The closer metamours are, in space or intimacy, the more it matters that consideration and care are accounted for. Depending on the closeness of metamours (especially if they cohabitate), there is a responsibility to consider the effects of their actions and relationships on others, as well as the effect on their immediate partners. So while I don’t think that a metamour is always responsible for how another feels, in general a metamour should be considerate and aware of how their behavior and attitude might affect those around them. They may not be responsible for the feelings, but they should at least attempt to be aware that those feelings exist and why.
Insofar as what a pair does in private, the emotional effects of those actions will depend on many factors, perhaps too many to diagram or parse out (so I won’t try). Outside of actions with health consequences, what people do in private should have little or nothing to do with what any of those people might do with other people or how those other people feel. Private intimacy is private (if you want it to be), and those relationships we have are important in their own right, even if another tangential relationship might have existed longer or may even be a marriage.
My partner going out and having a kind of sex that I might be envious or jealous of is my problem, not theirs. And while there may be specific examples where some moral responsibility comes into play in such cases, in general creating boundaries, rules, and even vetoes in terms of what your partner is allowed to do with other people is usually a means to protect our feelings, which are usually fears. And while those feelings matter, those feelings are not sufficient by themselves to create rules or vetoes about specific kinds of actions.
If my partner really wants to have sex with someone, and I’m uncomfortable with that, my demanding that they don’t do so is crossing a line in most cases. I may choose to have their decisions effect how I want to relate with them, but I should not demand that my feelings effect what actions they take elsewhere, assuming those decision will not expose me to physical risk. If I’m in a situation where their acting on desires will hurt me, I have some responsibility to find out why I’m being affected, not merely demand they don’t do the affecting thing. If that ‘why’ turns out to be that I don’t want to share, that’s different from a feeling of inadequacy or fear of my partner leaving me, and needs to be addressed by a different solution.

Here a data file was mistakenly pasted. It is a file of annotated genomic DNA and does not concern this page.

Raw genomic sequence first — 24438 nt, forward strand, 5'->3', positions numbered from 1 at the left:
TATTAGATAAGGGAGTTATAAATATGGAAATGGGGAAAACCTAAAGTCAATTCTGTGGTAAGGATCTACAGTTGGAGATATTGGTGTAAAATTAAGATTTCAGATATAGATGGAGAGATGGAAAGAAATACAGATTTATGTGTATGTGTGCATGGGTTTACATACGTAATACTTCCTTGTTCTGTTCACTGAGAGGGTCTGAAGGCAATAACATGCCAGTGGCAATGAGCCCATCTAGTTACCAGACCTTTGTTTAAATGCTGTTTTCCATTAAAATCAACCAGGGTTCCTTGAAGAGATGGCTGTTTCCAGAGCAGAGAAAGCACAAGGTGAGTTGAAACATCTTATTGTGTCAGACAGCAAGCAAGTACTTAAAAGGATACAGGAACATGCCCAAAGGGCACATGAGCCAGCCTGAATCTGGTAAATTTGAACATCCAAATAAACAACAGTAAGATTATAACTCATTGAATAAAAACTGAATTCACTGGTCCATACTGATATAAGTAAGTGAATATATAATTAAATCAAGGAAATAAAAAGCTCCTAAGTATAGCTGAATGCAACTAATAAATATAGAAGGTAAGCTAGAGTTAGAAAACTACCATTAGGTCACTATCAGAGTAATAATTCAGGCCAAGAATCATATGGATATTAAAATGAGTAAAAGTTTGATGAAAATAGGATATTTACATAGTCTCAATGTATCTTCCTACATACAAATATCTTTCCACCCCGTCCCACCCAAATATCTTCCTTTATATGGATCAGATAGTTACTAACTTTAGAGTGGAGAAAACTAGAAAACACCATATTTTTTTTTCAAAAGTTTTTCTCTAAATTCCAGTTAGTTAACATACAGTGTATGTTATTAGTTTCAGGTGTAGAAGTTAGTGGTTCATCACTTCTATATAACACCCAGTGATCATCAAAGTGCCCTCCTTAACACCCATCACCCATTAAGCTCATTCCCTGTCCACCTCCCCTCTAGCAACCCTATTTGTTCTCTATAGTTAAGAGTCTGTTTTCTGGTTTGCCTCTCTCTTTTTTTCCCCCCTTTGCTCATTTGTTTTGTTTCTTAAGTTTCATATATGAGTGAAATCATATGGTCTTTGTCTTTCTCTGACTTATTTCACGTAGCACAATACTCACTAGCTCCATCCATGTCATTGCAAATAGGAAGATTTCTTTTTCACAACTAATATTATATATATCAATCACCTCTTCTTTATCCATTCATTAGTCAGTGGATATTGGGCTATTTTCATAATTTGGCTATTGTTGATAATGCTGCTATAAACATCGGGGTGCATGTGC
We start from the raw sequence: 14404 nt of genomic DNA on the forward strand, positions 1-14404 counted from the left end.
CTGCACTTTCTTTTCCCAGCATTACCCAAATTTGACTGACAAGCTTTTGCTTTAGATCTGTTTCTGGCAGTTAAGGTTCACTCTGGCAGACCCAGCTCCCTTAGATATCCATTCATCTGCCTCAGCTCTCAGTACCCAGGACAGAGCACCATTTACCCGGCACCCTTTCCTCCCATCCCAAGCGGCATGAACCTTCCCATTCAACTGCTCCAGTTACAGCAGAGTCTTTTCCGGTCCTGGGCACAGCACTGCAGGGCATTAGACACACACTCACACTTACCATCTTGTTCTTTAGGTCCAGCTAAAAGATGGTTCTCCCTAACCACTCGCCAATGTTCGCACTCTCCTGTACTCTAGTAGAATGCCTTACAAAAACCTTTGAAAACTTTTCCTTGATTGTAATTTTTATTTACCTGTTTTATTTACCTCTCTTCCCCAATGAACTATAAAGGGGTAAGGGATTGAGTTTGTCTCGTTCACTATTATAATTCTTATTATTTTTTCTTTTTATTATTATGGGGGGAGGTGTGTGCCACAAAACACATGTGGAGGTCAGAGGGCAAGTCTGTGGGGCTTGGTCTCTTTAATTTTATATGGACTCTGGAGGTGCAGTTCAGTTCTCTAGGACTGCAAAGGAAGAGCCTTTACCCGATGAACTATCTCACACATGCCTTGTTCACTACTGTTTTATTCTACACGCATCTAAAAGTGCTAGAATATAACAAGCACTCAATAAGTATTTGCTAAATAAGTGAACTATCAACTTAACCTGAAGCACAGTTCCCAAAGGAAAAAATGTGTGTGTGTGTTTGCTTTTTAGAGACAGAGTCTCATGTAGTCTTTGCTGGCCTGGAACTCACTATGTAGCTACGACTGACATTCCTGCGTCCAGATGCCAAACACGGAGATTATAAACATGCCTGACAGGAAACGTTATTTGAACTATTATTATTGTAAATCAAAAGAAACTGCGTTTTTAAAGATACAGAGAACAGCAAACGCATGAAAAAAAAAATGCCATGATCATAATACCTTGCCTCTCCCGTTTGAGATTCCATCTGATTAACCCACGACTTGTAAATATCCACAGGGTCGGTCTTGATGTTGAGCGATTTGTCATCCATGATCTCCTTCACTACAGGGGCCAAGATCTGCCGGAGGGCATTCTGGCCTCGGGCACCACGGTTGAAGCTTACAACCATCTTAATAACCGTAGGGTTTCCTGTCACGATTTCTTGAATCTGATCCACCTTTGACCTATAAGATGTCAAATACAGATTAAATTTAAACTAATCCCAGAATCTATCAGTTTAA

And while some temporary boundaries may be helpful for beginners, in the long run they merely address the symptoms (the feelings themselves) rather than the cause (insecurity concerning the strength of the relationship, for example). Those causes are not fixed or addressed with boundaries, they are addressed by dealing with them directly. That’s harder, but it’s also a means to a long-term strategy rather than the emotional triage which rules and guidelines seem to be designed to deal with. Triage may be a useful skill when shit gets hard, but they are temporary solutions at best. In the long term, the goal should be to deal with the fundamental causes, rather than the fears about this particular action or feeling.
The intimacy, love, and quality of activities I have with a partner are about that partner primarily. How my other partners feel about that does matter, but they are not always the primary considerations I have to be aware of in deciding how to continue or discontinue those activities. My relationship with person A has to be it’s own thing, and how much I involve other people in that relationship will depend on the desires and comfort of all involved. Sometimes, that involvement can be quite open. Sometimes, the boundaries between relationships melt away into transparency and shared intimacy.
Voyeurism and Sharing
There are times when the relationship we have with one person will open up or bleed into a relationship we have with another person. There are times when you can all hang out together, be intimate (whether emotionally or physically), or possibly even make commitments as a group. But even when these things are true, there will probably always be aspects of individual relationships that won’t be shared. There will be special inside jokes, ways you show affection, or even places you go that are special to that relationship. It is the idiosyncratic little bits of private moments, feelings, and times which set relationships apart from each other, and it is these things that we may miss most if the relationship ends.